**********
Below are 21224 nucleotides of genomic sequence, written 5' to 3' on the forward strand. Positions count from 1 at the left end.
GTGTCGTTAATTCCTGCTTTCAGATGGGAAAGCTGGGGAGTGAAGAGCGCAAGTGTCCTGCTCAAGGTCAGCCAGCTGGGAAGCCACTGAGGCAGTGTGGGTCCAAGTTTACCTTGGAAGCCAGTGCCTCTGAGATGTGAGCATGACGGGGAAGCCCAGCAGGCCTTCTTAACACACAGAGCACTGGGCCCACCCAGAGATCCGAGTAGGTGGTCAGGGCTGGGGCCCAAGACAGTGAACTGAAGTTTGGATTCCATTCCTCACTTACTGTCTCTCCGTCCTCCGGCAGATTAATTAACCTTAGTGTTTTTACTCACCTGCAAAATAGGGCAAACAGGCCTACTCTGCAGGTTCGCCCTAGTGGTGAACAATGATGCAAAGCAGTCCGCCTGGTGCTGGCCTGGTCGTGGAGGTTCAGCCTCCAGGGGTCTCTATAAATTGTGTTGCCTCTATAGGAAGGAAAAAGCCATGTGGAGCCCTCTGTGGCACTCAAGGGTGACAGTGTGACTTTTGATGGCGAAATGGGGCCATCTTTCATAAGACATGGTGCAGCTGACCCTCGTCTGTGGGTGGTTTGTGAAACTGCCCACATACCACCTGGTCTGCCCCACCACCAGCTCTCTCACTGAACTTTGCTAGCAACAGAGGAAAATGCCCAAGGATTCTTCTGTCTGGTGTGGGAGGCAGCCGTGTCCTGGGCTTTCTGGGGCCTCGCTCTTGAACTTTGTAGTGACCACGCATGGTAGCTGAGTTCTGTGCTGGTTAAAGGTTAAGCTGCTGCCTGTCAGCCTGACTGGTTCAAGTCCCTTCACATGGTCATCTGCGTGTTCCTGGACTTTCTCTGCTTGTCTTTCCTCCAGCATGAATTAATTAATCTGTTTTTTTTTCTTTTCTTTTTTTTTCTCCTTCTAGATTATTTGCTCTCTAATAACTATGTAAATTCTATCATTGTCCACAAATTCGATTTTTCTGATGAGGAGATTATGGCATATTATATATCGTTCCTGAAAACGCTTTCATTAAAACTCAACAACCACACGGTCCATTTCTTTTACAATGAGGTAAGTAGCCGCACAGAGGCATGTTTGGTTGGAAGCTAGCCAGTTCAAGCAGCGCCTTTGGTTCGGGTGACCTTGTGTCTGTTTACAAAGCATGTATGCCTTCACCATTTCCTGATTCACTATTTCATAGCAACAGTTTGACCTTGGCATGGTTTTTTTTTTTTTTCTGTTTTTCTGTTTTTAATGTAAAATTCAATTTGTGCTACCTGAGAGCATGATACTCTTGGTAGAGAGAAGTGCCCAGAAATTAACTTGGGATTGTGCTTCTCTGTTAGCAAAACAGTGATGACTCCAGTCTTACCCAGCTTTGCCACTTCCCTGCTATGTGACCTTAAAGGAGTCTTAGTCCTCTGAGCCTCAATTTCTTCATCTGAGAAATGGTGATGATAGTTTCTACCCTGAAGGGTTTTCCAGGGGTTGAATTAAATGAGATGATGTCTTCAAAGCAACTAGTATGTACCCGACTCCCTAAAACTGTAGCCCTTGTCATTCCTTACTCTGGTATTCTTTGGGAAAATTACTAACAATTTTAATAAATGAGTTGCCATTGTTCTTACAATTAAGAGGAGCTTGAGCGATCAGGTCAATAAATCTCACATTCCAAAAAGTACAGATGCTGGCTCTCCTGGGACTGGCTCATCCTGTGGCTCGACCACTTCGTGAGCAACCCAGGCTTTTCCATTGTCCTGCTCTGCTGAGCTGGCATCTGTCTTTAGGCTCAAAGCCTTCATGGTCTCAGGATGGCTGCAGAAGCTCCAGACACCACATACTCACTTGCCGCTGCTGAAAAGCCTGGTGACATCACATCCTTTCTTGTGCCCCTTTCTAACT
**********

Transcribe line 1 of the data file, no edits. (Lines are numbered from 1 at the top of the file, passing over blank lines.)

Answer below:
Below are 21224 nucleotides of genomic sequence, written 5' to 3' on the forward strand. Positions count from 1 at the left end.